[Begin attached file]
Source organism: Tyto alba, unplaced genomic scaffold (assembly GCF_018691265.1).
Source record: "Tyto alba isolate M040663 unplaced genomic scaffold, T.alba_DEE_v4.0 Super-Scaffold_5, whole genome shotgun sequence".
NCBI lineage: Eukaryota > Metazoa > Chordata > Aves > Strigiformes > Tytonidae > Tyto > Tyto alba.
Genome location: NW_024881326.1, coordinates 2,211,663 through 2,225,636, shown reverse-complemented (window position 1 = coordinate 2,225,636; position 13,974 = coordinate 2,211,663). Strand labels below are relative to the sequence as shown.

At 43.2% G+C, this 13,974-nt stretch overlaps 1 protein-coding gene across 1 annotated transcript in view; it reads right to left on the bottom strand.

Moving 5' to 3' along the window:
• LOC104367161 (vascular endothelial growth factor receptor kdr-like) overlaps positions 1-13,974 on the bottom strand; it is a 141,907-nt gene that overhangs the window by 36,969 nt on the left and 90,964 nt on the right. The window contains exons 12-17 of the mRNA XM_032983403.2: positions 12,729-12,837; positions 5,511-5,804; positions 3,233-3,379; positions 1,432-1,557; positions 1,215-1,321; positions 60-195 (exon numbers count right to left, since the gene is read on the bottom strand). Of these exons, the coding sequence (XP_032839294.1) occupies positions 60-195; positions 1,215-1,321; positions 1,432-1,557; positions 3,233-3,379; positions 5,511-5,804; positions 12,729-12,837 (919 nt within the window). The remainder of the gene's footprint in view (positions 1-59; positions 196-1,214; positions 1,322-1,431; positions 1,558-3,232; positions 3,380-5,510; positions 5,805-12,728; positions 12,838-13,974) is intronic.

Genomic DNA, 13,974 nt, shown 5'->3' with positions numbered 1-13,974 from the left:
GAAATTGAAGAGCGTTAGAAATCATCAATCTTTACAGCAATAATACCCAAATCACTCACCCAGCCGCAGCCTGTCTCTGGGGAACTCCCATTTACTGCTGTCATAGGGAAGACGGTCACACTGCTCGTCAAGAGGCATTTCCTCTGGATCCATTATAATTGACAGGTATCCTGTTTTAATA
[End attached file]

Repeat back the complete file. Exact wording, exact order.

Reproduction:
Source organism: Tyto alba, unplaced genomic scaffold (assembly GCF_018691265.1).
Source record: "Tyto alba isolate M040663 unplaced genomic scaffold, T.alba_DEE_v4.0 Super-Scaffold_5, whole genome shotgun sequence".
NCBI lineage: Eukaryota > Metazoa > Chordata > Aves > Strigiformes > Tytonidae > Tyto > Tyto alba.
Genome location: NW_024881326.1, coordinates 2,211,663 through 2,225,636, shown reverse-complemented (window position 1 = coordinate 2,225,636; position 13,974 = coordinate 2,211,663). Strand labels below are relative to the sequence as shown.

At 43.2% G+C, this 13,974-nt stretch overlaps 1 protein-coding gene across 1 annotated transcript in view; it reads right to left on the bottom strand.

Moving 5' to 3' along the window:
• LOC104367161 (vascular endothelial growth factor receptor kdr-like) overlaps positions 1-13,974 on the bottom strand; it is a 141,907-nt gene that overhangs the window by 36,969 nt on the left and 90,964 nt on the right. The window contains exons 12-17 of the mRNA XM_032983403.2: positions 12,729-12,837; positions 5,511-5,804; positions 3,233-3,379; positions 1,432-1,557; positions 1,215-1,321; positions 60-195 (exon numbers count right to left, since the gene is read on the bottom strand). Of these exons, the coding sequence (XP_032839294.1) occupies positions 60-195; positions 1,215-1,321; positions 1,432-1,557; positions 3,233-3,379; positions 5,511-5,804; positions 12,729-12,837 (919 nt within the window). The remainder of the gene's footprint in view (positions 1-59; positions 196-1,214; positions 1,322-1,431; positions 1,558-3,232; positions 3,380-5,510; positions 5,805-12,728; positions 12,838-13,974) is intronic.

Genomic DNA, 13,974 nt, shown 5'->3' with positions numbered 1-13,974 from the left:
GAAATTGAAGAGCGTTAGAAATCATCAATCTTTACAGCAATAATACCCAAATCACTCACCCAGCCGCAGCCTGTCTCTGGGGAACTCCCATTTACTGCTGTCATAGGGAAGACGGTCACACTGCTCGTCAAGAGGCATTTCCTCTGGATCCATTATAATTGACAGGTATCCTGTTTTAATA